Don’t rely on surveys in glossies or information from your friend or the Internet to analyse your sex life.

Every time a popular magazine publishes a survey of sexual attitudes and practices across the nation, I brace myself. Almost invariably, I am swamped by e-mails, telephone calls, consultations and social conversations, all of them having to do with questions pertaining to sex and sexuality, asked in a variety of ways, ranging from uncontained anxiety to feigned nonchalance. The underlying concern is always the same. Am I sexually okay? For a nation that’s frustratingly Victorian when it comes to issues concerning sex, it’s extraordinary how we lap up anything about the subject that appears in print, television and the Internet, as long as it purports to be scientifically authoritative.

I am not going to debate the merits and demerits of understanding sexual ‘normality’ of Indians through a survey of samples of people in different cities in the country, but what I have found is that these polls sometimes end up playing havoc with peoples’ sex lives. For instance, if the majority of, say, male respondents from one city have reported that they surf pornography for at least a few hours every week, wives and girlfriends in that city often tend to become unnecessarily more edgy and vigilant resulting in entirely avoidable fights. Or when a couple finds that the frequency of their sexual activity falls below the national average, they get spooked and put a lot of pressure on themselves to have sex more often. Unfortunately, they do so not because they want to, but because they feel they should. They realise only much later that sex by calculator is neither enjoyable nor sustainable.

Each of us has an intrinsic sexual rhythm. Some of us have higher levels of circulating sex hormones, as a result of which we may have a higher libido. Some of us may have a lower level of circulating sex hormones and, therefore, lower libidos. But merely because both partners have different libidos doesn’t really mean that there is a serious problem in evidence. What it does mean is that both partners have to tune into each other’s sexual rhythms and do their best to be as responsive as is possible, without being judgemental of each other’s libidos or lack thereof.

A sexual issue can be said to exist only when distress or discomfort is experienced by either or both partners. If both are comfortable with their sex lives, then there is absolutely no need to worry. But if one partner feels sexually neglected, then we need to get our heads around this and do something about it. In other words, don’t break your head over whether your sex life is normal or not based on what your glossy or your friend or the Internet tells you. If you’re happy with it, even if you are not having as much sex as the rest of the country claims to be having, you’re doing fine. However, if you do feel the need for more sex in your marriage, but have set aside your needs because you don’t want to upset your partner who doesn’t seem to want it as much as you do, then learn to talk about it before it becomes an explosive matter. Today, there are a variety of professional interventions precisely tailored to the requirements of such situations.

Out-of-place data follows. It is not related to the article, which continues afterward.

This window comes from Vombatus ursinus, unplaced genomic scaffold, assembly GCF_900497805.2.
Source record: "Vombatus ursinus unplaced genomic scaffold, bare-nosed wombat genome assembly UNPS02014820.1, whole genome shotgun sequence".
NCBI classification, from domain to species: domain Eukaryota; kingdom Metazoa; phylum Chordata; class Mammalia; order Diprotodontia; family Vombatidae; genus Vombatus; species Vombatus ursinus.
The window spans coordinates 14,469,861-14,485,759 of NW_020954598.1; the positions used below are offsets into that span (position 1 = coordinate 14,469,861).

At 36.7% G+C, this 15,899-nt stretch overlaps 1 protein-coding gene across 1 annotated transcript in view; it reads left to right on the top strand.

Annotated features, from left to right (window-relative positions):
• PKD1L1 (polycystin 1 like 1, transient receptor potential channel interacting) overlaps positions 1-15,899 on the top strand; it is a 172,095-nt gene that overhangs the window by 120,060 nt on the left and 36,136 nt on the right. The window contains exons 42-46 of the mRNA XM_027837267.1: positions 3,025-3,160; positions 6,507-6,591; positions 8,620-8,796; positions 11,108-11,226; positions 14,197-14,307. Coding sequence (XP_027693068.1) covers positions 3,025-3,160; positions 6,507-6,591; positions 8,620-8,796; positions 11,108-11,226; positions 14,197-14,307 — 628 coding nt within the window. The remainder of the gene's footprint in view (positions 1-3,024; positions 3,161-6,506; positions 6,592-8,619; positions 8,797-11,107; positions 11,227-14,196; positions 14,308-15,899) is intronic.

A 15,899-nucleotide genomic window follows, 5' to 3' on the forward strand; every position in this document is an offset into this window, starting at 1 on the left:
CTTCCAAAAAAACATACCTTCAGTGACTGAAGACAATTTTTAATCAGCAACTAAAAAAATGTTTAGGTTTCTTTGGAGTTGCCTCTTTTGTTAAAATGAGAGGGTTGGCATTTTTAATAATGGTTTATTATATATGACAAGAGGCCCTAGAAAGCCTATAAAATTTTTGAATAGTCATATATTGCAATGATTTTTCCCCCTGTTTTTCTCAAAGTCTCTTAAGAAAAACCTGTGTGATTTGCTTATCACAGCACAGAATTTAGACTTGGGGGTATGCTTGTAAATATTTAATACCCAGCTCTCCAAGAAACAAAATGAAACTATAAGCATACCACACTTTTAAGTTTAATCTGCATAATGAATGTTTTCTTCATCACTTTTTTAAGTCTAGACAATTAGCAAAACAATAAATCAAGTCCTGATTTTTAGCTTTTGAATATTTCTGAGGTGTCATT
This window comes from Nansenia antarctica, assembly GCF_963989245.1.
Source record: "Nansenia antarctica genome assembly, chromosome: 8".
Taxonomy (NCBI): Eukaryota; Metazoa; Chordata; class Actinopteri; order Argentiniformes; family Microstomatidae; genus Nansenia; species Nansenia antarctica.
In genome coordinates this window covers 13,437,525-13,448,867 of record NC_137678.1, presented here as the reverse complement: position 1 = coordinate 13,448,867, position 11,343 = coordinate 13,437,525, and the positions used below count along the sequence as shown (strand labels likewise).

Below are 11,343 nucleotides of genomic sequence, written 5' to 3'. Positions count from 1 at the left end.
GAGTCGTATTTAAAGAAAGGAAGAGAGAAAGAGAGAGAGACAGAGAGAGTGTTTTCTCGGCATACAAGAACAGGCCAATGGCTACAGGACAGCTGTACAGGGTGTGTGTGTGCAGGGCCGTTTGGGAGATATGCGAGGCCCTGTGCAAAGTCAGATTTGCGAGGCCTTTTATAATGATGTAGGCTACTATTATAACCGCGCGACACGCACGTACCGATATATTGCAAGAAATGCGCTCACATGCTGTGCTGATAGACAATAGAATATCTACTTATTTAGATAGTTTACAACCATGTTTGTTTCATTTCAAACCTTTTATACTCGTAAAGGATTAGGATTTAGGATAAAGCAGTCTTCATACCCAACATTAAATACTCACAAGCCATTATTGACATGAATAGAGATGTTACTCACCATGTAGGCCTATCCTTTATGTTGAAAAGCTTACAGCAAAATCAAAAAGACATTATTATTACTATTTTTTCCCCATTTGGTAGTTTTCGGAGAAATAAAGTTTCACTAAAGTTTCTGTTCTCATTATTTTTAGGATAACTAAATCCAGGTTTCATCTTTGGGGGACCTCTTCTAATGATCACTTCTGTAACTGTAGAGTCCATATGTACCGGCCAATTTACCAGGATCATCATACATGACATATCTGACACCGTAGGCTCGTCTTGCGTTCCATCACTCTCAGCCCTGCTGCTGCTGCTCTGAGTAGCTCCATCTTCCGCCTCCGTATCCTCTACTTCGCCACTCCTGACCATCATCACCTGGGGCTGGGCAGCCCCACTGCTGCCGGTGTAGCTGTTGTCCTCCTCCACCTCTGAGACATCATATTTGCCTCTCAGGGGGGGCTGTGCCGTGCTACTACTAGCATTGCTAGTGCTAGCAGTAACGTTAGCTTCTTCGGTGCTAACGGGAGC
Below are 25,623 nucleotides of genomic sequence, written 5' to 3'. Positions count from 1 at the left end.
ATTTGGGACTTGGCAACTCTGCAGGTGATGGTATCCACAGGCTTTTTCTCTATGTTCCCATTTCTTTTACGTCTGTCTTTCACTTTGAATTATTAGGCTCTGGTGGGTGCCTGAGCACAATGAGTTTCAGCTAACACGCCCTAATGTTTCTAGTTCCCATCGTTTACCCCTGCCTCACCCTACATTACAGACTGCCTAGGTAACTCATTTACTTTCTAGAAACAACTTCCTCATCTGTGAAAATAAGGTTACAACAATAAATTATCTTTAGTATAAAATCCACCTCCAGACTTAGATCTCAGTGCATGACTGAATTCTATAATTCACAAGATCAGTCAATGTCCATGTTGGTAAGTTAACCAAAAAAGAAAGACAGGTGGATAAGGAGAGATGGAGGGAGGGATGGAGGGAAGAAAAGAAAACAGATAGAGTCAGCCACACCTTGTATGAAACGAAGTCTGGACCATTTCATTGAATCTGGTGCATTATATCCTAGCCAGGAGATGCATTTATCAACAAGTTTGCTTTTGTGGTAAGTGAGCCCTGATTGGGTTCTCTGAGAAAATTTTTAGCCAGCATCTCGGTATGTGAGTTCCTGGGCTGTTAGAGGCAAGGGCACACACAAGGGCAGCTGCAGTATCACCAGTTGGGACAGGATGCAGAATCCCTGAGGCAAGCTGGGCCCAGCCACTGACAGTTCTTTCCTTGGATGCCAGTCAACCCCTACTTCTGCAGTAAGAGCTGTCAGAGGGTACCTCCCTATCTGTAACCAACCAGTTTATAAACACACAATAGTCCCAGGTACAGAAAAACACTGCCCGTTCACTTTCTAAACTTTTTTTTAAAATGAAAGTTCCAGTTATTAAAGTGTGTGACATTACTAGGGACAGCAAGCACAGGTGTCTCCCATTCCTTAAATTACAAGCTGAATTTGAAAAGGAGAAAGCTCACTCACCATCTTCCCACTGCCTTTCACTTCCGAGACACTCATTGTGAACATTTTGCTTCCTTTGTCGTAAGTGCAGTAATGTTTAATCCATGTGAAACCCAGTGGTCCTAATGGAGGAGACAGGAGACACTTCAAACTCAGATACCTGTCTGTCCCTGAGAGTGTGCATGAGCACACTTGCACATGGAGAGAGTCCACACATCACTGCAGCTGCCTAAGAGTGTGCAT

The bottom line is that we need to learn to talk to our partners about sex and sexuality with comfort. This is something we don’t do particularly well as a nation. Even urban Indians have a lot of ambivalence when it comes to sex. For one thing, we are generally poorly informed. This doesn’t surprise me because we receive most of our sexual instruction from porn sites on the Internet and, as is well known, such sites were never designed to serve anyone’s educational needs. However, there’s no point railing against pornography, unless we are comfortable enough with sex to provide meaningful sex education for our children. For another, many of us still think of sex as a biological need, and not as an expression of love between two people engaged in an intimate relationship. As a result, sex is often considered a key performance area and the reluctance to talk about it stems from the fear of one’s performance being ‘appraised’ by one’s partner. However, couples who aren’t embarrassed talking about their sex lives and what they would like from each other seem to enjoy a much greater degree of sexual congruence than those who hem and haw or giggle their ways around such a conversation.

Without doubt, sex is a very important part of any intimate relationship. However, we do tend to either overvalue it or undervalue it. To create a balance in our minds, it might be useful to expand our vocabularies so that we may talk about our sexual lives and remember that a performance-orientation when it comes to sex is the biggest romance killer. However, if we think of sex as a mutually satisfying method of expressing our love for each other, then we’ll probably realise that the more we learn to tune into each other, the more likely it is that our sex lives are ‘normal’, regardless of what that survey says.

E-mail: vijay@vijaynagaswami.com